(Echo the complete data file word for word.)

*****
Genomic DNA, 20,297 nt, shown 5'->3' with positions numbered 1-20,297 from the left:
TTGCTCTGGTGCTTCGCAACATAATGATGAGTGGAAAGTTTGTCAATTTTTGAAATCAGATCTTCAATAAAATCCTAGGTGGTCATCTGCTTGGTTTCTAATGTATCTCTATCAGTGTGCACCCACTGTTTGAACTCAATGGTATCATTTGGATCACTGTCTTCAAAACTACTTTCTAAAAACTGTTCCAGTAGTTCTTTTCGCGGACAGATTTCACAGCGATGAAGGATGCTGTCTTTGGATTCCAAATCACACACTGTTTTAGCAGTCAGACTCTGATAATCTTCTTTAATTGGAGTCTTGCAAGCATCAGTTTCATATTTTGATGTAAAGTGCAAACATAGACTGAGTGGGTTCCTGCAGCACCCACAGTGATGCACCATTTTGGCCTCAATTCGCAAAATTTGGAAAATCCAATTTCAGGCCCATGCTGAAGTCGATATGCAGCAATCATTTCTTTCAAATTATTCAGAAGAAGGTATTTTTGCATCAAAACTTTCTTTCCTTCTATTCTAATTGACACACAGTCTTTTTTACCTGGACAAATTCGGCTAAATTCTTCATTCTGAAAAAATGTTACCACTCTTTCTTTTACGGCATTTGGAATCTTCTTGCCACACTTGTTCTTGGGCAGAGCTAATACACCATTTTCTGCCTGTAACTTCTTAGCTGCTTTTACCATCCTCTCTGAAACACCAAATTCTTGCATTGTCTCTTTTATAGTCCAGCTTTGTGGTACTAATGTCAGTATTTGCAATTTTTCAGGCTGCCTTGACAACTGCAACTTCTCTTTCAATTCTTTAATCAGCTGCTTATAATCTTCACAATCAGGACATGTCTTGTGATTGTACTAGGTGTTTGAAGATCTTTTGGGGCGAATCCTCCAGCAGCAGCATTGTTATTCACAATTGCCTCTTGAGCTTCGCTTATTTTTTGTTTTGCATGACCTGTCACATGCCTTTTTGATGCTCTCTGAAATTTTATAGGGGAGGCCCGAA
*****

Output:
Genomic DNA, 20,297 nt, shown 5'->3' with positions numbered 1-20,297 from the left:
TTGCTCTGGTGCTTCGCAACATAATGATGAGTGGAAAGTTTGTCAATTTTTGAAATCAGATCTTCAATAAAATCCTAGGTGGTCATCTGCTTGGTTTCTAATGTATCTCTATCAGTGTGCACCCACTGTTTGAACTCAATGGTATCATTTGGATCACTGTCTTCAAAACTACTTTCTAAAAACTGTTCCAGTAGTTCTTTTCGCGGACAGATTTCACAGCGATGAAGGATGCTGTCTTTGGATTCCAAATCACACACTGTTTTAGCAGTCAGACTCTGATAATCTTCTTTAATTGGAGTCTTGCAAGCATCAGTTTCATATTTTGATGTAAAGTGCAAACATAGACTGAGTGGGTTCCTGCAGCACCCACAGTGATGCACCATTTTGGCCTCAATTCGCAAAATTTGGAAAATCCAATTTCAGGCCCATGCTGAAGTCGATATGCAGCAATCATTTCTTTCAAATTATTCAGAAGAAGGTATTTTTGCATCAAAACTTTCTTTCCTTCTATTCTAATTGACACACAGTCTTTTTTACCTGGACAAATTCGGCTAAATTCTTCATTCTGAAAAAATGTTACCACTCTTTCTTTTACGGCATTTGGAATCTTCTTGCCACACTTGTTCTTGGGCAGAGCTAATACACCATTTTCTGCCTGTAACTTCTTAGCTGCTTTTACCATCCTCTCTGAAACACCAAATTCTTGCATTGTCTCTTTTATAGTCCAGCTTTGTGGTACTAATGTCAGTATTTGCAATTTTTCAGGCTGCCTTGACAACTGCAACTTCTCTTTCAATTCTTTAATCAGCTGCTTATAATCTTCACAATCAGGACATGTCTTGTGATTGTACTAGGTGTTTGAAGATCTTTTGGGGCGAATCCTCCAGCAGCAGCATTGTTATTCACAATTGCCTCTTGAGCTTCGCTTATTTTTTGTTTTGCATGACCTGTCACATGCCTTTTTGATGCTCTCTGAAATTTTATAGGGGAGGCCCGAA